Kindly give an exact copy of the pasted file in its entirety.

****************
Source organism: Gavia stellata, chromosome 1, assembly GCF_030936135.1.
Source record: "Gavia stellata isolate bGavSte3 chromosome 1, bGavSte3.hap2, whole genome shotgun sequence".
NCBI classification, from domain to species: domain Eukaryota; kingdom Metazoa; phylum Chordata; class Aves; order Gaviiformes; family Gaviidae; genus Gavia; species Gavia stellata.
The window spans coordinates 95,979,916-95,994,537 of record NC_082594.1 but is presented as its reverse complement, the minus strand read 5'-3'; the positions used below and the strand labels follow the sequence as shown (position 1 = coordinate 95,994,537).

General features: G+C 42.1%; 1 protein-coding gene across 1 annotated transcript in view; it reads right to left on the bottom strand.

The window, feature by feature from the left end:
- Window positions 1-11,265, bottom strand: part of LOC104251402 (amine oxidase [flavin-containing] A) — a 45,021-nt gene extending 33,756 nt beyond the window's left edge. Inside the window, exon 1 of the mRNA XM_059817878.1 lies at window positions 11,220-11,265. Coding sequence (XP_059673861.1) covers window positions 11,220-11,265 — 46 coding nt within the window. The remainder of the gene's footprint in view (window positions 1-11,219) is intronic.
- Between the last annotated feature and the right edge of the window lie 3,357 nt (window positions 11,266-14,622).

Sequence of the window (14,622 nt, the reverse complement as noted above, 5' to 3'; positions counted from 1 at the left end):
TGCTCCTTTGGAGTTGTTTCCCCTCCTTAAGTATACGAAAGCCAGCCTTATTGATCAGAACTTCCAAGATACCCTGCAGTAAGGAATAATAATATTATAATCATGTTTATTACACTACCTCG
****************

Source organism: Gavia stellata, chromosome 1, assembly GCF_030936135.1.
Source record: "Gavia stellata isolate bGavSte3 chromosome 1, bGavSte3.hap2, whole genome shotgun sequence".
NCBI classification, from domain to species: domain Eukaryota; kingdom Metazoa; phylum Chordata; class Aves; order Gaviiformes; family Gaviidae; genus Gavia; species Gavia stellata.
The window spans coordinates 95,979,916-95,994,537 of record NC_082594.1 but is presented as its reverse complement, the minus strand read 5'-3'; the positions used below and the strand labels follow the sequence as shown (position 1 = coordinate 95,994,537).

General features: G+C 42.1%; 1 protein-coding gene across 1 annotated transcript in view; it reads right to left on the bottom strand.

The window, feature by feature from the left end:
- Window positions 1-11,265, bottom strand: part of LOC104251402 (amine oxidase [flavin-containing] A) — a 45,021-nt gene extending 33,756 nt beyond the window's left edge. Inside the window, exon 1 of the mRNA XM_059817878.1 lies at window positions 11,220-11,265. Coding sequence (XP_059673861.1) covers window positions 11,220-11,265 — 46 coding nt within the window. The remainder of the gene's footprint in view (window positions 1-11,219) is intronic.
- Between the last annotated feature and the right edge of the window lie 3,357 nt (window positions 11,266-14,622).

Sequence of the window (14,622 nt, the reverse complement as noted above, 5' to 3'; positions counted from 1 at the left end):
TGCTCCTTTGGAGTTGTTTCCCCTCCTTAAGTATACGAAAGCCAGCCTTATTGATCAGAACTTCCAAGATACCCTGCAGTAAGGAATAATAATATTATAATCATGTTTATTACACTACCTCG